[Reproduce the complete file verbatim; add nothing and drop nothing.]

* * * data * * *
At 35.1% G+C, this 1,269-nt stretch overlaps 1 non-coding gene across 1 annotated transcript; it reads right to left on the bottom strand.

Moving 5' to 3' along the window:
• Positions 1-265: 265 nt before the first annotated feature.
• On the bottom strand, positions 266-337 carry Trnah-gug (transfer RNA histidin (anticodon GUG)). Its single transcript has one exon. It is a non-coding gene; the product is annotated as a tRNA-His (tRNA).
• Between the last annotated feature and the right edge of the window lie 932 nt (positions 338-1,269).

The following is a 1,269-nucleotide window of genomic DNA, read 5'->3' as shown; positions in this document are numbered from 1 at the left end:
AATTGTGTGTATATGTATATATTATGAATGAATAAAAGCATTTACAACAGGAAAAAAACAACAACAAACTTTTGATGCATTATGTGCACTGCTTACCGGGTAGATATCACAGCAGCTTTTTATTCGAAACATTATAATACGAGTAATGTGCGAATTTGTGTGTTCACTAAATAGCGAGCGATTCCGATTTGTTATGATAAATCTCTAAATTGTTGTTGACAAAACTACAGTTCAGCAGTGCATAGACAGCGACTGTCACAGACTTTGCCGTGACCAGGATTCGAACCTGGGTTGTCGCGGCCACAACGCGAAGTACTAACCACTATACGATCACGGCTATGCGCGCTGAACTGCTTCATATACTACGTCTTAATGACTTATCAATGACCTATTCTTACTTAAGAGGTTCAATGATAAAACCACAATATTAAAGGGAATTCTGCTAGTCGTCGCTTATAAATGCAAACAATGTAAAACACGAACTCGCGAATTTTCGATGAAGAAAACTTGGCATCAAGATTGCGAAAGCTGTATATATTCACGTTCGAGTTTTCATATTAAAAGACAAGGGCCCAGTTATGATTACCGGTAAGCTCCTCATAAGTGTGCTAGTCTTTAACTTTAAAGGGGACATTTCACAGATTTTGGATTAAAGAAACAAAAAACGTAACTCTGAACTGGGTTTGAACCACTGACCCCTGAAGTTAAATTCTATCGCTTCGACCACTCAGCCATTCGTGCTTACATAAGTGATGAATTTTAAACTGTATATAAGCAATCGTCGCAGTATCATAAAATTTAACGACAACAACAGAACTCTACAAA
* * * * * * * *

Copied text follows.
At 35.1% G+C, this 1,269-nt stretch overlaps 1 non-coding gene across 1 annotated transcript; it reads right to left on the bottom strand.

Moving 5' to 3' along the window:
• Positions 1-265: 265 nt before the first annotated feature.
• On the bottom strand, positions 266-337 carry Trnah-gug (transfer RNA histidin (anticodon GUG)). Its single transcript has one exon. It is a non-coding gene; the product is annotated as a tRNA-His (tRNA).
• Between the last annotated feature and the right edge of the window lie 932 nt (positions 338-1,269).

The following is a 1,269-nucleotide window of genomic DNA, read 5'->3' as shown; positions in this document are numbered from 1 at the left end:
AATTGTGTGTATATGTATATATTATGAATGAATAAAAGCATTTACAACAGGAAAAAAACAACAACAAACTTTTGATGCATTATGTGCACTGCTTACCGGGTAGATATCACAGCAGCTTTTTATTCGAAACATTATAATACGAGTAATGTGCGAATTTGTGTGTTCACTAAATAGCGAGCGATTCCGATTTGTTATGATAAATCTCTAAATTGTTGTTGACAAAACTACAGTTCAGCAGTGCATAGACAGCGACTGTCACAGACTTTGCCGTGACCAGGATTCGAACCTGGGTTGTCGCGGCCACAACGCGAAGTACTAACCACTATACGATCACGGCTATGCGCGCTGAACTGCTTCATATACTACGTCTTAATGACTTATCAATGACCTATTCTTACTTAAGAGGTTCAATGATAAAACCACAATATTAAAGGGAATTCTGCTAGTCGTCGCTTATAAATGCAAACAATGTAAAACACGAACTCGCGAATTTTCGATGAAGAAAACTTGGCATCAAGATTGCGAAAGCTGTATATATTCACGTTCGAGTTTTCATATTAAAAGACAAGGGCCCAGTTATGATTACCGGTAAGCTCCTCATAAGTGTGCTAGTCTTTAACTTTAAAGGGGACATTTCACAGATTTTGGATTAAAGAAACAAAAAACGTAACTCTGAACTGGGTTTGAACCACTGACCCCTGAAGTTAAATTCTATCGCTTCGACCACTCAGCCATTCGTGCTTACATAAGTGATGAATTTTAAACTGTATATAAGCAATCGTCGCAGTATCATAAAATTTAACGACAACAACAGAACTCTACAAA